That philosophical concept of meaning has its place in a primitive idea of the way language functions. But one can also say that it is the idea of a language more primitive than ours.
Let us imagine a language …The language is meant to serve for communication between a builder A and an assistant B. A is building with building-stones; there are blocks, pillars, slabs and beams. B has to pass the stones, and that in the order in which A needs them. For this purpose they use a language consisting of the words ‘block’, ‘pillar’, ‘slab’, ‘beam’. A calls them out; –B brings the stone which he has learnt to bring at such-and-such a call. — Conceive this as a complete primitive language(Wittgenstein, Philosophical Investigations).
“That philosophical concept of meaning” refers to the aforementioned Augustinian pictorial-correspondence understanding of language. When Wittgenstein problematizes conceiving of the most fundamental function of a language as the correlation of a word’s “meaning” with a picture or an idea, he is not saying that it is an illegitimate way of conceiving of the relation of language to reference or meaning. He is simply saying that to reduce language to this function as its most essential one is reductionistic and unjustified. Thus, in this context, by “primitive”, he means oversimplified(Baker & Hacker, 2008).
In order to demonstrate that Augustine’s pictorial understanding of language does not describe the most fundamental function of language, he conceives of a sort of proto-language which Augustine’s understanding of language for which Augustine’s description of language does not adequately account. Wittgenstein conceives of a syntax-less proto-language consisting of:
1) A context – building activities(Baker & Hacker, 2008).
2) Speakers – builder and assistant(Baker & Hacker, 2008).
3) Use of vocabulary – The name of the item the builder is using is called out when he wishes to use it for something(Baker & Hacker, 2008).
What is unusual about this proto-language is that:
1) It has no syntax(Baker & Hacker, 2008).
2) It has no rules for sentence-formation(Baker & Hacker, 2008).
3) It expresses only particularity, not generality(Baker & Hacker, 2008).
4) The only mood it uses is the imperative(as opposed to the indicative or the subjunctive, for example)(Baker & Hacker, 2008).
But can one really refer to a syntax-less proto-language such as this as a legitimate language?:
One might think that syntax is essential to language, since it is a prerequisite for the creative powers of language that distinguish arbitrary signs from symbols in a language. Equally, truth and falsehood are often supposed to be essential to anything that can be deemed a language, but are absent here. Philosophers frequently assume that assertion is the most fundamental speech-function[yet Wittgenstein’s language, as we have seen, lacks the indicative mood], and that non-assertoric speech-functions must be explained in terms of the assertoric. But this ‘language’ contains no possibility of assertion. It is held that the distinction between sense and nonsense is essential to language, but it has no grip here. Finally, one might suppose that it is essential to language that it express thought(Hacker & Baker, 2008).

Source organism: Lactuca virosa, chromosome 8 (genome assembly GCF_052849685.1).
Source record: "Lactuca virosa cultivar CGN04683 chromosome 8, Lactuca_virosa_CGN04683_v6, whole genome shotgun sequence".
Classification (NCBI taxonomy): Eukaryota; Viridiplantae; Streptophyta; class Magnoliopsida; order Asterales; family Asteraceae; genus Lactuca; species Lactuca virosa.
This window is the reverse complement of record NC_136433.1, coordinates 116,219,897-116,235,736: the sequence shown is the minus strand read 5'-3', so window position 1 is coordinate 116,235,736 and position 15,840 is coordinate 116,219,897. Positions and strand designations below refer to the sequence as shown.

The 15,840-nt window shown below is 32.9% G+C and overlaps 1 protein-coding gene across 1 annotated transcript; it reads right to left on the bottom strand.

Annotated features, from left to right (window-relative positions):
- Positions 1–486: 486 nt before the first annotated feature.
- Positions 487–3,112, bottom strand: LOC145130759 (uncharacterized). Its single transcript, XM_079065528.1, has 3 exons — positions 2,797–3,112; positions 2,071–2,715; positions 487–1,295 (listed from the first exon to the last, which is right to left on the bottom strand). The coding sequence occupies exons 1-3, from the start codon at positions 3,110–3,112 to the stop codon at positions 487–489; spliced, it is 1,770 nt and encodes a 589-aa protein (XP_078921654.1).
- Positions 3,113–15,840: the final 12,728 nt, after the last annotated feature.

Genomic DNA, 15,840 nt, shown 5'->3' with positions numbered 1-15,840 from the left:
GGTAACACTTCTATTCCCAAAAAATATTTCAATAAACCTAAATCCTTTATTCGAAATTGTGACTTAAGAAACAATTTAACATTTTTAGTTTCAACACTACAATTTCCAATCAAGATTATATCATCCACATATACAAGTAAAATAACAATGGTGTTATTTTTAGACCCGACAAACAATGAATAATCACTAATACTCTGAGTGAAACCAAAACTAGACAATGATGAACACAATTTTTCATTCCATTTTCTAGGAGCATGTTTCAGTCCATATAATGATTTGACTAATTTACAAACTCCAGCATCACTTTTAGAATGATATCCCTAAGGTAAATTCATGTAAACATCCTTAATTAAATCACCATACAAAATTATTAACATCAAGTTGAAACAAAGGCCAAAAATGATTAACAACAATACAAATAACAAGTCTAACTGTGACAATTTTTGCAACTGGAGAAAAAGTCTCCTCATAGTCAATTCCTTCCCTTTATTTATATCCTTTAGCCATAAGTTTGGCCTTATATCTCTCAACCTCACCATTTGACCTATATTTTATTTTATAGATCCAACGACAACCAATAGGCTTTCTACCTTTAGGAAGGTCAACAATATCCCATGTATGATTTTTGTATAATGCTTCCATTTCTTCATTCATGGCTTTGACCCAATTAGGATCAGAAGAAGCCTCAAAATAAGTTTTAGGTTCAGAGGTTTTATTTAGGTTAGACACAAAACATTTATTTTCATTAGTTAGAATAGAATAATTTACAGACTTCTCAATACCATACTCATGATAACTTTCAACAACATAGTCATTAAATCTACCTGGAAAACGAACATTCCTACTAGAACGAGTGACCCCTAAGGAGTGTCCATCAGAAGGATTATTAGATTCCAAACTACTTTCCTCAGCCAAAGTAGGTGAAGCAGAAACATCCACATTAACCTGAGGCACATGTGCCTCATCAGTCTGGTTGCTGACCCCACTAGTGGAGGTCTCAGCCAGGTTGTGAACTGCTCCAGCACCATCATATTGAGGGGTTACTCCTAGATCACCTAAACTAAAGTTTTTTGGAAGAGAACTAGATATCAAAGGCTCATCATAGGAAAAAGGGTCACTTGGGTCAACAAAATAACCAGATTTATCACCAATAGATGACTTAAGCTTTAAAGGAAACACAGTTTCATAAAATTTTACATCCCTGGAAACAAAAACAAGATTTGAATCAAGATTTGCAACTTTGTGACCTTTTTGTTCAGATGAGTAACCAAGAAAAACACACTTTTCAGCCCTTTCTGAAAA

Wittgenstein insists in remark 494 that it is a language; only a very primitve one. Indeed, its tendency to consist solely of the correlation of gestures and sounds with objects for imperatival purposes closely mirrors the way Augustine believed language is learned by humans. He wonders aloud, likewise, in remark 19, whether or not the imperative “Slab!”, by which such our primitive language-using builder orders his assistant to hand him a slab, constitutes a legitimate sentence. It certainly seems to function in a manner similar to a sentence, in spite of the fact that it lacks any discernible syntax(Baker & Hacker, 2008). Wittgenstein points out that, though such an imperatival utterance lacks syntax, this does not mean that it lacks a sense/nonsense distinction. Such a distinction would be operative even in such a primitive language-game were the builder to call out the name of a building object that did not exist or was not present(Baker & Hacker, 2008).
Baker, G. P., Hacker P.M.S., “Wittgenstein:Understanding and Meaning: Volume 1 of an Analytical Commentary on the Philosophical Investigations, Part II: Exegesis 1-184.” Hoboken : John Wiley & Sons, Ltd., 2008. 01/01/2008 1 online resource (384 p.